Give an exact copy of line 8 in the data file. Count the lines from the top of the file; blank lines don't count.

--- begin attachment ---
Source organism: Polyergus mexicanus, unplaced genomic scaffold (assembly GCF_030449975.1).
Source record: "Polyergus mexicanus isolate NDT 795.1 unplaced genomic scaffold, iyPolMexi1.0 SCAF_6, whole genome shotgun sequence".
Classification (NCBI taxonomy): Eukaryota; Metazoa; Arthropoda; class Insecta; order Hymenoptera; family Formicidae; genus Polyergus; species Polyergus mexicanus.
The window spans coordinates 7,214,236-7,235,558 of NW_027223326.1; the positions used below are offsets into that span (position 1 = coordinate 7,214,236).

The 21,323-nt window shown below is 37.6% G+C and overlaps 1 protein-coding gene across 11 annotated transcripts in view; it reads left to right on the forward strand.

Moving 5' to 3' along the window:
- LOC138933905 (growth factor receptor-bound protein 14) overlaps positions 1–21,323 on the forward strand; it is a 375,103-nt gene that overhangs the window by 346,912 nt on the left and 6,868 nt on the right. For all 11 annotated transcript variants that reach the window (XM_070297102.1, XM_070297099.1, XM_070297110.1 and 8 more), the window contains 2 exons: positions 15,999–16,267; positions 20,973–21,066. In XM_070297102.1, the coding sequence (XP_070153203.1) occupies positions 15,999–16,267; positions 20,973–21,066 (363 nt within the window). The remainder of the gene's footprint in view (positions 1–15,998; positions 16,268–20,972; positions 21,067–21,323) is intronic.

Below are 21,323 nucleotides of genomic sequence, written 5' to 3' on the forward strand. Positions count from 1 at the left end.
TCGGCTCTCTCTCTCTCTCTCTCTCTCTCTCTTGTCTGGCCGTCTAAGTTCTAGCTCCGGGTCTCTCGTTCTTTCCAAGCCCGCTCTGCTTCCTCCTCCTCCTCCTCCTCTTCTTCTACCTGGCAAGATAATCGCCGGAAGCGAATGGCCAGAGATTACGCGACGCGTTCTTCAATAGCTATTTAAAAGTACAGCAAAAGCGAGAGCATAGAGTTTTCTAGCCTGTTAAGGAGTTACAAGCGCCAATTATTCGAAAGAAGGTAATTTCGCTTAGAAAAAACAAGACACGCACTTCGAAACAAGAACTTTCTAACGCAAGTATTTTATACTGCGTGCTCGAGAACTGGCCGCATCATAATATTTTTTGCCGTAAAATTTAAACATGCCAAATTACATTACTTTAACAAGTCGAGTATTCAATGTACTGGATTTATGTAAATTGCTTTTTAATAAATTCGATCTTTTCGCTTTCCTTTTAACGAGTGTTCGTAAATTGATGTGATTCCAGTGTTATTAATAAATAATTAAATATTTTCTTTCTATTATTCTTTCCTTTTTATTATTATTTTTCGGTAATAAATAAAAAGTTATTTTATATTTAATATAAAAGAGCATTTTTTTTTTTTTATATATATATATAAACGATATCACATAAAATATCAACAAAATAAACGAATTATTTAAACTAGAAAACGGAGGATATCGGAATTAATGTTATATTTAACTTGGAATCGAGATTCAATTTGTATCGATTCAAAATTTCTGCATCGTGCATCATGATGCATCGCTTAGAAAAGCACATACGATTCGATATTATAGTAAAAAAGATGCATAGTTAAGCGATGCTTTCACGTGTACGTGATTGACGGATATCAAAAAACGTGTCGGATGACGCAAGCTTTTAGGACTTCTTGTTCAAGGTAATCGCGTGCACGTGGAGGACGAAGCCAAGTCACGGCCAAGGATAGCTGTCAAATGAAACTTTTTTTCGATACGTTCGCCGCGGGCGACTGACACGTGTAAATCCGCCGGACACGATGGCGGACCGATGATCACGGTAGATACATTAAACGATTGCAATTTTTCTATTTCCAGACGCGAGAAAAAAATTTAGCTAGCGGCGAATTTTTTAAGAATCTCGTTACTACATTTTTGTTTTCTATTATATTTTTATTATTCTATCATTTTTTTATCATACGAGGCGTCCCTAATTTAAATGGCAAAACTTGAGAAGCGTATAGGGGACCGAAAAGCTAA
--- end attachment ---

Below are 21,323 nucleotides of genomic sequence, written 5' to 3' on the forward strand. Positions count from 1 at the left end.